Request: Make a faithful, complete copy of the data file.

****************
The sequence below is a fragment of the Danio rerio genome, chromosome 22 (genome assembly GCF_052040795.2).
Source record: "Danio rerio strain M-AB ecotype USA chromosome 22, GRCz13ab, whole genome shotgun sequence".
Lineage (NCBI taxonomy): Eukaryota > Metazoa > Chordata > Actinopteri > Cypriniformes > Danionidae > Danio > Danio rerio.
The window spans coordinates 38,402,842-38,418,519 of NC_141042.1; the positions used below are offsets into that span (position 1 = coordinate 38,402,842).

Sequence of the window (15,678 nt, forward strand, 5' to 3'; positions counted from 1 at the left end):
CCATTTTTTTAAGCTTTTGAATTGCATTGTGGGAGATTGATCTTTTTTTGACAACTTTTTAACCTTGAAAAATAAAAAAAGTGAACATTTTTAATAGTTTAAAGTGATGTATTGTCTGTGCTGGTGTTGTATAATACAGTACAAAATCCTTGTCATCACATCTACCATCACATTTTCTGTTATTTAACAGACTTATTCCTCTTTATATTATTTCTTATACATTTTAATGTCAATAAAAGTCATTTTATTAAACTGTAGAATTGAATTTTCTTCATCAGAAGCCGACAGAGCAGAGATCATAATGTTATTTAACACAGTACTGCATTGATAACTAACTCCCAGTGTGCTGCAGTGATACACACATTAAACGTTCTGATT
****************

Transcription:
The sequence below is a fragment of the Danio rerio genome, chromosome 22 (genome assembly GCF_052040795.2).
Source record: "Danio rerio strain M-AB ecotype USA chromosome 22, GRCz13ab, whole genome shotgun sequence".
Lineage (NCBI taxonomy): Eukaryota > Metazoa > Chordata > Actinopteri > Cypriniformes > Danionidae > Danio > Danio rerio.
The window spans coordinates 38,402,842-38,418,519 of NC_141042.1; the positions used below are offsets into that span (position 1 = coordinate 38,402,842).

Sequence of the window (15,678 nt, forward strand, 5' to 3'; positions counted from 1 at the left end):
CCATTTTTTTAAGCTTTTGAATTGCATTGTGGGAGATTGATCTTTTTTTGACAACTTTTTAACCTTGAAAAATAAAAAAAGTGAACATTTTTAATAGTTTAAAGTGATGTATTGTCTGTGCTGGTGTTGTATAATACAGTACAAAATCCTTGTCATCACATCTACCATCACATTTTCTGTTATTTAACAGACTTATTCCTCTTTATATTATTTCTTATACATTTTAATGTCAATAAAAGTCATTTTATTAAACTGTAGAATTGAATTTTCTTCATCAGAAGCCGACAGAGCAGAGATCATAATGTTATTTAACACAGTACTGCATTGATAACTAACTCCCAGTGTGCTGCAGTGATACACACATTAAACGTTCTGATT